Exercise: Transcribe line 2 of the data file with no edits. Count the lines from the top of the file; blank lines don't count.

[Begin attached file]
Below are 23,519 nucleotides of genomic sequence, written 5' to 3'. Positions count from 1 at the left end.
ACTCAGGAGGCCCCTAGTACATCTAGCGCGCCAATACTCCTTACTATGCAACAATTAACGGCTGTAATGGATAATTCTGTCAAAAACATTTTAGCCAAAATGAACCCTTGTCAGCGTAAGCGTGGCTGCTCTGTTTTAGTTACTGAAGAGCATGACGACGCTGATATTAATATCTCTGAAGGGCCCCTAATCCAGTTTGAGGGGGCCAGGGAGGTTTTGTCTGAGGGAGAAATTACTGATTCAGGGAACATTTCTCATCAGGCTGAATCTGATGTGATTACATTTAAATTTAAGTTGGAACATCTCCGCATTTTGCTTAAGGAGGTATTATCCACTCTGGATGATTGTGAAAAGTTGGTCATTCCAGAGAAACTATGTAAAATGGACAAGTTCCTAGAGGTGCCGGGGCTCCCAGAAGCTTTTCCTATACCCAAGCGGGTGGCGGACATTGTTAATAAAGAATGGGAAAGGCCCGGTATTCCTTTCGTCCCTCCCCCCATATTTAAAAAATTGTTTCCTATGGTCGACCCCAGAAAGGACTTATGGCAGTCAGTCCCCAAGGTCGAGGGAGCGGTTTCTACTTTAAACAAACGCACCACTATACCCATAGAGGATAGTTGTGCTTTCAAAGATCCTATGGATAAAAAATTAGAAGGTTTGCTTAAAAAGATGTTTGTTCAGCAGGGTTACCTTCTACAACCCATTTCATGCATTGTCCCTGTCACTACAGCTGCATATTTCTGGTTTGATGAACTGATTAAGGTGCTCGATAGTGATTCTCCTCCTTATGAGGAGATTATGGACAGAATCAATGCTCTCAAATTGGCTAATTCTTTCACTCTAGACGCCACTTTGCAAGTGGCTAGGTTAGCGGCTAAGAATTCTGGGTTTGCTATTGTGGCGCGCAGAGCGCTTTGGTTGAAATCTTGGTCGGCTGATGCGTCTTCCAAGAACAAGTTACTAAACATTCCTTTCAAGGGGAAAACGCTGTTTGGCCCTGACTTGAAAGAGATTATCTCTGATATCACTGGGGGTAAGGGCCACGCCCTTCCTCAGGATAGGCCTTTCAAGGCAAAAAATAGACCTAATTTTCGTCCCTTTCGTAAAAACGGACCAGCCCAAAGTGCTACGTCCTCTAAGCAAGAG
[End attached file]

ACTCAGGAGGCCCCTAGTACATCTAGCGCGCCAATACTCCTTACTATGCAACAATTAACGGCTGTAATGGATAATTCTGTCAAAAACATTTTAGCCAAAATGAACCCTTGTCAGCGTAAGCGTGGCTGCTCTGTTTTAGTTACTGAAGAGCATGACGACGCTGATATTAATATCTCTGAAGGGCCCCTAATCCAGTTTGAGGGGGCCAGGGAGGTTTTGTCTGAGGGAGAAATTACTGATTCAGGGAACATTTCTCATCAGGCTGAATCTGATGTGATTACATTTAAATTTAAGTTGGAACATCTCCGCATTTTGCTTAAGGAGGTATTATCCACTCTGGATGATTGTGAAAAGTTGGTCATTCCAGAGAAACTATGTAAAATGGACAAGTTCCTAGAGGTGCCGGGGCTCCCAGAAGCTTTTCCTATACCCAAGCGGGTGGCGGACATTGTTAATAAAGAATGGGAAAGGCCCGGTATTCCTTTCGTCCCTCCCCCCATATTTAAAAAATTGTTTCCTATGGTCGACCCCAGAAAGGACTTATGGCAGTCAGTCCCCAAGGTCGAGGGAGCGGTTTCTACTTTAAACAAACGCACCACTATACCCATAGAGGATAGTTGTGCTTTCAAAGATCCTATGGATAAAAAATTAGAAGGTTTGCTTAAAAAGATGTTTGTTCAGCAGGGTTACCTTCTACAACCCATTTCATGCATTGTCCCTGTCACTACAGCTGCATATTTCTGGTTTGATGAACTGATTAAGGTGCTCGATAGTGATTCTCCTCCTTATGAGGAGATTATGGACAGAATCAATGCTCTCAAATTGGCTAATTCTTTCACTCTAGACGCCACTTTGCAAGTGGCTAGGTTAGCGGCTAAGAATTCTGGGTTTGCTATTGTGGCGCGCAGAGCGCTTTGGTTGAAATCTTGGTCGGCTGATGCGTCTTCCAAGAACAAGTTACTAAACATTCCTTTCAAGGGGAAAACGCTGTTTGGCCCTGACTTGAAAGAGATTATCTCTGATATCACTGGGGGTAAGGGCCACGCCCTTCCTCAGGATAGGCCTTTCAAGGCAAAAAATAGACCTAATTTTCGTCCCTTTCGTAAAAACGGACCAGCCCAAAGTGCTACGTCCTCTAAGCAAGAG